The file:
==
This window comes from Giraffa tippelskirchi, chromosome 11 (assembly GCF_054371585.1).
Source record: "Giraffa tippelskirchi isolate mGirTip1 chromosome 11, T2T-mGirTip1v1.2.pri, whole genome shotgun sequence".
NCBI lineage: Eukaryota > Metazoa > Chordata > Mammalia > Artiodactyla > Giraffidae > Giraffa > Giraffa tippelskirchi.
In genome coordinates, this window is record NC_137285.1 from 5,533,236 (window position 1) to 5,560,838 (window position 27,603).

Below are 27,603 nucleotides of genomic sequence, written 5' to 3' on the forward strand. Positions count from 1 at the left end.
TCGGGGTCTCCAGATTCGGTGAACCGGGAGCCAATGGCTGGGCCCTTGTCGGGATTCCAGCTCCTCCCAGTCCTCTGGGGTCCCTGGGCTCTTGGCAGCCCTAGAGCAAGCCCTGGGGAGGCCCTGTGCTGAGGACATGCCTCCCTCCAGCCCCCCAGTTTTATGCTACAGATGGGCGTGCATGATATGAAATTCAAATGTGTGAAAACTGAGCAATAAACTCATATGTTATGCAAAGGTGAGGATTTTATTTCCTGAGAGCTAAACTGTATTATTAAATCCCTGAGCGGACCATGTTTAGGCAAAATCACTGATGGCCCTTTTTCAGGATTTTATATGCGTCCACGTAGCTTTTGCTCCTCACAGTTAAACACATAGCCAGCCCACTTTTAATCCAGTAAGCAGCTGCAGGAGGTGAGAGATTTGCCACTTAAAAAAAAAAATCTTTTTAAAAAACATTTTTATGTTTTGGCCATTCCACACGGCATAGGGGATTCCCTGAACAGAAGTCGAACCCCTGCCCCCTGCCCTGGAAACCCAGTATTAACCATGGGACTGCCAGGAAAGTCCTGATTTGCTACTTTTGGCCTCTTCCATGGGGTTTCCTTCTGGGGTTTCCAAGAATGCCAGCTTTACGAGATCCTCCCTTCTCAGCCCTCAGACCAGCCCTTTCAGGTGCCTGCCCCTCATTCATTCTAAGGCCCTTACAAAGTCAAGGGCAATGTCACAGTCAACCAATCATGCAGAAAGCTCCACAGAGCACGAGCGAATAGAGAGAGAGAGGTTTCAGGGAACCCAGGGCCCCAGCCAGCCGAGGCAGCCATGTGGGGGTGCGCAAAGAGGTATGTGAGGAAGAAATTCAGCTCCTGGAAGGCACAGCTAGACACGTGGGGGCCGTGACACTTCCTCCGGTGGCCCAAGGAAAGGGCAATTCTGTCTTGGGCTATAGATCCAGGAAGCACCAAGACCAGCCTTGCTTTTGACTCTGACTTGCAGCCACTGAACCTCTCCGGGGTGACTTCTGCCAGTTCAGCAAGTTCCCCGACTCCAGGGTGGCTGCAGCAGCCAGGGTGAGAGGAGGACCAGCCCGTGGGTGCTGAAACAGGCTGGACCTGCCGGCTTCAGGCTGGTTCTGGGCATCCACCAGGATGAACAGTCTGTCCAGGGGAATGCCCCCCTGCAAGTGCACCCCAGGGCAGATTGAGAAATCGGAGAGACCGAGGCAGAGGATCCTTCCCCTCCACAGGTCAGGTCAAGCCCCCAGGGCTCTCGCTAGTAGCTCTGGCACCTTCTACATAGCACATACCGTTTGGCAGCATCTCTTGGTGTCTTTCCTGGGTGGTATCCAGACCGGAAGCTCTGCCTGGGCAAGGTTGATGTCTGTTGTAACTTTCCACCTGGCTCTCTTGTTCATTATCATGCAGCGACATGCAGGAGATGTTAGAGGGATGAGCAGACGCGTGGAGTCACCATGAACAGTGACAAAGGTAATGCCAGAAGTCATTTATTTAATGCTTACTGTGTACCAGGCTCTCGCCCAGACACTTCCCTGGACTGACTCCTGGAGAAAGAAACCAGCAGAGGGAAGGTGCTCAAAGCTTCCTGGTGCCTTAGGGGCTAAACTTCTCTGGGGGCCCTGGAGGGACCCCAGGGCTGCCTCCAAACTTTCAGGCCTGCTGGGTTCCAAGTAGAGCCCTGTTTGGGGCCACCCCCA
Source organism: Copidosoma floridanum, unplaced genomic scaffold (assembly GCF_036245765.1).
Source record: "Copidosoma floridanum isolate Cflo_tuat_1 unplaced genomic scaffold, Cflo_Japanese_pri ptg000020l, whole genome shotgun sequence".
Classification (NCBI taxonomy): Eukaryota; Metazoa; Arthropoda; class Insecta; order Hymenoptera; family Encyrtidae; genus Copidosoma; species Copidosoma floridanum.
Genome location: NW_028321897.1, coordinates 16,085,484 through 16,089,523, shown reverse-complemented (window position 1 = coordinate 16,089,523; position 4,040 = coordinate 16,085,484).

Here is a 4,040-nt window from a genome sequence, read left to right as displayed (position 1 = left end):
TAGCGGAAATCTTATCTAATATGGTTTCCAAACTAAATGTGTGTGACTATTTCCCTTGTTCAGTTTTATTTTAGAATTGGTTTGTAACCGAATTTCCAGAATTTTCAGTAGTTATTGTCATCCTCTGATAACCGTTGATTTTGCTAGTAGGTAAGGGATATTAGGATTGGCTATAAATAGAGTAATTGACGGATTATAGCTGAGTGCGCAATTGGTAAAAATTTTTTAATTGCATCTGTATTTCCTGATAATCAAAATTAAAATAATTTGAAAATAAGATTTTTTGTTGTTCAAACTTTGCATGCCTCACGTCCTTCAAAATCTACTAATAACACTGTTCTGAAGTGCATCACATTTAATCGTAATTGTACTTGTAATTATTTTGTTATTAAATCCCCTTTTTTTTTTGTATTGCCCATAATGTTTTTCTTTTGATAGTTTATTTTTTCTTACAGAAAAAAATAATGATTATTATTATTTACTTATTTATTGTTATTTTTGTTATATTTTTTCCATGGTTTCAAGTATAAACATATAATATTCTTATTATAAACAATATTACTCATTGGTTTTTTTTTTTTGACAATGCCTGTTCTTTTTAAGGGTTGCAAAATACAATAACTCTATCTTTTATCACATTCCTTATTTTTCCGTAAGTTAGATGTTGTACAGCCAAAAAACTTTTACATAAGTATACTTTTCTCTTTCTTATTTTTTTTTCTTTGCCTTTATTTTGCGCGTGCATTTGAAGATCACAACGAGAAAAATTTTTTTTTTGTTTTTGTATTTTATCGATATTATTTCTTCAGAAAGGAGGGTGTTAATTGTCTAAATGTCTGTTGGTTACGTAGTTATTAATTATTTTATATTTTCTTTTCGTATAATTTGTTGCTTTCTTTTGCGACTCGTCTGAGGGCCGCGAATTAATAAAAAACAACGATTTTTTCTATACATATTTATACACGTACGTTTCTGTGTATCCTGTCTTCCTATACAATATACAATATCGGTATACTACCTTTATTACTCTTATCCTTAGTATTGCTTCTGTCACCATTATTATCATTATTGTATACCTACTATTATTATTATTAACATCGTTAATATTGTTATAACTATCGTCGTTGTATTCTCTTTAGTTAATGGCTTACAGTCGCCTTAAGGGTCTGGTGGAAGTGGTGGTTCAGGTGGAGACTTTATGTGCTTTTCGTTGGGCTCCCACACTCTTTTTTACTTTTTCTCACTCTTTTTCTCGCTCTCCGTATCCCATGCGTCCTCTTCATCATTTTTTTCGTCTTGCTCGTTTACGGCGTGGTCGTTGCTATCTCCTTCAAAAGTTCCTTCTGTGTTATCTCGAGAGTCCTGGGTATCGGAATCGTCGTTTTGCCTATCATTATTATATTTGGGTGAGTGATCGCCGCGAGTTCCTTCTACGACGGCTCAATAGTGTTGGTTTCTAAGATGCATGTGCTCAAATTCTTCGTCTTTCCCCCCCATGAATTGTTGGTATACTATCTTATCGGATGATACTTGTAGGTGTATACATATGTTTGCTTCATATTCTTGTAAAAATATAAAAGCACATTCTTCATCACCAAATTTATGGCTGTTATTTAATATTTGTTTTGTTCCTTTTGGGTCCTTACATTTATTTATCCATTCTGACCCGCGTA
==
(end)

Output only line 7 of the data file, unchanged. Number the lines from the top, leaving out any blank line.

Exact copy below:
Source organism: Copidosoma floridanum, unplaced genomic scaffold (assembly GCF_036245765.1).